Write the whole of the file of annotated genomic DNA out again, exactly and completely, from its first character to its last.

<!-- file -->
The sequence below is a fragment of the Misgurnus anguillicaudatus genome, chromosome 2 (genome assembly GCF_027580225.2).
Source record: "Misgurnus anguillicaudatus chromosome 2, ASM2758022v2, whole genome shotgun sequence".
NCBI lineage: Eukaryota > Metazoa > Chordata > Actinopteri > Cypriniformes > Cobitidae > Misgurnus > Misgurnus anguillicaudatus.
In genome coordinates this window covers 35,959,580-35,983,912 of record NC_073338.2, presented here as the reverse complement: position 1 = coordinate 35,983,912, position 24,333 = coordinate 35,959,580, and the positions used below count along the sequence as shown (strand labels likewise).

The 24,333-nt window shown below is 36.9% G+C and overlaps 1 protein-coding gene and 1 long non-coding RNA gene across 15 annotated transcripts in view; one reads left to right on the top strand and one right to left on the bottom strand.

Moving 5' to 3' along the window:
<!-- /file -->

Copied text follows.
The sequence below is a fragment of the Misgurnus anguillicaudatus genome, chromosome 2 (genome assembly GCF_027580225.2).
Source record: "Misgurnus anguillicaudatus chromosome 2, ASM2758022v2, whole genome shotgun sequence".
NCBI lineage: Eukaryota > Metazoa > Chordata > Actinopteri > Cypriniformes > Cobitidae > Misgurnus > Misgurnus anguillicaudatus.
In genome coordinates this window covers 35,959,580-35,983,912 of record NC_073338.2, presented here as the reverse complement: position 1 = coordinate 35,983,912, position 24,333 = coordinate 35,959,580, and the positions used below count along the sequence as shown (strand labels likewise).

The 24,333-nt window shown below is 36.9% G+C and overlaps 1 protein-coding gene and 1 long non-coding RNA gene across 15 annotated transcripts in view; one reads left to right on the top strand and one right to left on the bottom strand.

Moving 5' to 3' along the window: